As trash has piled up around the city post-Michael so too have calls of complaints to Port St. Joe commissioners as well as commissioners’ level of frustration.


Commissioners made it clear during Tuesday’s bi-monthly meeting that the tipping point for patience concerning trash and debris piled up on city roadsides and vacant properties was nigh.


“I have gone around and it is clear to me the garbage problem is city-wide,” said Commissioner Scott Hoffman. “I’m in full support of what we need to do, sooner rather than later.


“We are at a point that we have to focus on getting this garbage off the streets.”


This week’s discussion, and commissioners have been wrestling with the issue for months, was spurred by Commissioner Eric Langston.


To provide a small sample size, Langston had toured several streets and alleys in the neighborhood of North Port St. Joe to assess the problem and came away shocked by the level of white goods and debris tossed into alleys.


Langston said it was time for the city and residents, individual property owners, to address the problem.


“I am tired of the phone calls,” Langston said, adding that a lack of personal responsibility was a large part of the problem.


“Saying, ‘somebody else threw that in my yard’ isn’t going to cut it anymore.”


Commissioners have considered several options, including bringing on, at least part-time, another code enforcement officer.


They have also considered a city-wide amnesty day or sweep of the city to pick up the trash and debris on roadsides.


But, Hoffman said, he was uncomfortable putting more of a burden on already strained workforce.


And, Commissioner Brett Lowry expressed concern that if the city performed a sweep once, residents would do it again and again.


“The city is going to be fair about fines and penalties, but we’ve got to deal with it,” Lowry said. “We have to help ourselves.”


The city did finally select a new Special Master to hear unresolved code enforcement complaints and assess penalties and fines.


Former Mayor Mel Magidson was the lone responder to a request for proposals and will enter into contract negotiations with the city once reinstated to the Florida Bar; Magidson has been retired from the practice of law for 14 months.


TDC funds


The debate concerning the city and whether or not it is receiving its fair share of Tourist Development Council bed tax money took another turn Tuesday.


City attorney Adam Albritton said the question boiled down to whether there was any contractual obligation to the city made by the Board of County Commissioners.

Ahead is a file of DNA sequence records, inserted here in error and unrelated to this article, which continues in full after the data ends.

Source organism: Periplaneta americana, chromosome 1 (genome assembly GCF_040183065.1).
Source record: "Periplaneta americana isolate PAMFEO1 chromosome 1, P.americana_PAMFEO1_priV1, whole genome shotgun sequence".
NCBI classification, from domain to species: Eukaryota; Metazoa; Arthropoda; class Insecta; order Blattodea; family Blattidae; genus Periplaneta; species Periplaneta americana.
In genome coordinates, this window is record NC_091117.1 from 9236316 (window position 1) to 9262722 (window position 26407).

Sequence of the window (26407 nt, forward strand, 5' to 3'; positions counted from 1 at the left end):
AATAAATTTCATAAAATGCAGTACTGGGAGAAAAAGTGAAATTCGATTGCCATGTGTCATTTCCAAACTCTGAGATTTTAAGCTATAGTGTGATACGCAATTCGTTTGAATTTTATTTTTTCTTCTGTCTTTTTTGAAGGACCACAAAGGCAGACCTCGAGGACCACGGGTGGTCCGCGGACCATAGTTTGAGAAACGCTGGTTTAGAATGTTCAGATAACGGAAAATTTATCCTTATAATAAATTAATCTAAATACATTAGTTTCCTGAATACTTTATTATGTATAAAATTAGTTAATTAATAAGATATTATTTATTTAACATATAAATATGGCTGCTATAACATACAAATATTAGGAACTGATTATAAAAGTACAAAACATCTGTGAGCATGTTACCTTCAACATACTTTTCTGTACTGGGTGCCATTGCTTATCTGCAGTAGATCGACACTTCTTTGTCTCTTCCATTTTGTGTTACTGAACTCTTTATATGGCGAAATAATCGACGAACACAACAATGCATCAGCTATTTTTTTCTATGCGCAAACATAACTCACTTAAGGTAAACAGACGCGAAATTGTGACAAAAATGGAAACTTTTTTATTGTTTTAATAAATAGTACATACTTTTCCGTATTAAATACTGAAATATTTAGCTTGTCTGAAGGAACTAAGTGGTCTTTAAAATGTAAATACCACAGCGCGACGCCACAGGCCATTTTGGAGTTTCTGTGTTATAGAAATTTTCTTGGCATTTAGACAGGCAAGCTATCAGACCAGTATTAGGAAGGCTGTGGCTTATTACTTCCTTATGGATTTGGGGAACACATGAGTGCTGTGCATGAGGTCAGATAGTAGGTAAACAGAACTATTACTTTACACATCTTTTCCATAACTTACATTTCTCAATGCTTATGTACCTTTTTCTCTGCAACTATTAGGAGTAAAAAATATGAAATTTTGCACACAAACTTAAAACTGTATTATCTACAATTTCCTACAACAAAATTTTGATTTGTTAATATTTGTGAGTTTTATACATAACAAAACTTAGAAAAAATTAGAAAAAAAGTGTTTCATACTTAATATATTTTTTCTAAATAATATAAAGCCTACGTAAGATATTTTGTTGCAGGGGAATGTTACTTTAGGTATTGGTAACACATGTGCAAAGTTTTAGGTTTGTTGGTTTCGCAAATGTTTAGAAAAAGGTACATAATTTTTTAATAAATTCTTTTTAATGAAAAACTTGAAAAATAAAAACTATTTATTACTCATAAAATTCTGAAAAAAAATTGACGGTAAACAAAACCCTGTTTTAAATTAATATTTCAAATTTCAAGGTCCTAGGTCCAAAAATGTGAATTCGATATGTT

The question has revolved around the roughly $800,000 the county had once pledged to provide for a city plan to improve the 10th Street Ball Park complex.


Albritton said his research found there was no interlocal agreement pertaining to the spending of those funds for that park, no contract was ever signed or money spent at the park.


In conclusion, Albritton said, the city would have a “hard time” making a legal case for any of those funds.


“I guess we will move on from that,” said Mayor Rex Buzzett, who had been pressing the city’s case.


However, two plaintiffs in a lawsuit which effectively stopped the 10th Street project said there was indeed an interlocal agreement.


That allegation was part of a second amended complaint in the lawsuit.


The second amended complaint was never filed as the plaintiffs, city and county reached a stipulated agreement to dismiss the lawsuit.


An allegation in the second complaint was that from the outset of seeking a fifth-penny in bed tax the county pointed to creating a sports complex on Field of Dreams Ave.


There was, in fact, resident Robert Branch said, an interlocal agreement between the county and city to use the fifth-penny collections to fund the Field of Dreams sports complex.


The city should seek its fair share of the TDC funds, said Christy McElroy, who then alluded to one of the arguments used consistently by opponents of building at Field of Dreams.


“I don’t see any children riding their bikes out to the golf course,” McElroy said, noting a purchase the county has made with fifth-penny proceeds.


RESTORE funds


Commissioners approved a motion by Buzzett to ask the county to redirect BP fine dollars toward completing water line replacements in North Port St. Joe.


The money is currently earmarked as a down payment to purchase the sewer system serving Gulf Aire.


Buzzett said prior discussions had made clear commissioners had little appetite to take on the sewer system and instead the $500,000 should be put to a better use.


The money is part of the so-called Pot 3 RESTORE funding, the spending plan for which was determined by a consortium of 23 counties.


The BOCC would have to approve the request and seek approval from the consortium to redirect the funds.